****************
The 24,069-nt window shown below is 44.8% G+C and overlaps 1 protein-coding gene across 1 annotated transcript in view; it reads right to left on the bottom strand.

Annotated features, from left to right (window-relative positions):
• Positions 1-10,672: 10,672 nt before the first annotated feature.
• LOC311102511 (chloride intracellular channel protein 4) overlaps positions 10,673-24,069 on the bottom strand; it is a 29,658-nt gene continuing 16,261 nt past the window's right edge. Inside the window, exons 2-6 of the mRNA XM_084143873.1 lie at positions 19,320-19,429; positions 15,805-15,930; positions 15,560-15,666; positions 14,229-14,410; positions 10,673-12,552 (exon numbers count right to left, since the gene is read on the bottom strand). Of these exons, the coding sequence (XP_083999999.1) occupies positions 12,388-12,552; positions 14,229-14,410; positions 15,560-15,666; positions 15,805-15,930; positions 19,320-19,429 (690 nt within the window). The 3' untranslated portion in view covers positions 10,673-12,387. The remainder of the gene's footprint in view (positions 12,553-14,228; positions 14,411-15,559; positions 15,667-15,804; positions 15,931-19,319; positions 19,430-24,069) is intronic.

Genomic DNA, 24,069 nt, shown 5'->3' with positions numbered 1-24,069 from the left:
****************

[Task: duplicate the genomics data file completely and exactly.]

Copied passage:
The 24,069-nt window shown below is 44.8% G+C and overlaps 1 protein-coding gene across 1 annotated transcript in view; it reads right to left on the bottom strand.

Annotated features, from left to right (window-relative positions):
• Positions 1-10,672: 10,672 nt before the first annotated feature.
• LOC311102511 (chloride intracellular channel protein 4) overlaps positions 10,673-24,069 on the bottom strand; it is a 29,658-nt gene continuing 16,261 nt past the window's right edge. Inside the window, exons 2-6 of the mRNA XM_084143873.1 lie at positions 19,320-19,429; positions 15,805-15,930; positions 15,560-15,666; positions 14,229-14,410; positions 10,673-12,552 (exon numbers count right to left, since the gene is read on the bottom strand). Of these exons, the coding sequence (XP_083999999.1) occupies positions 12,388-12,552; positions 14,229-14,410; positions 15,560-15,666; positions 15,805-15,930; positions 19,320-19,429 (690 nt within the window). The 3' untranslated portion in view covers positions 10,673-12,387. The remainder of the gene's footprint in view (positions 12,553-14,228; positions 14,411-15,559; positions 15,667-15,804; positions 15,931-19,319; positions 19,430-24,069) is intronic.

Genomic DNA, 24,069 nt, shown 5'->3' with positions numbered 1-24,069 from the left: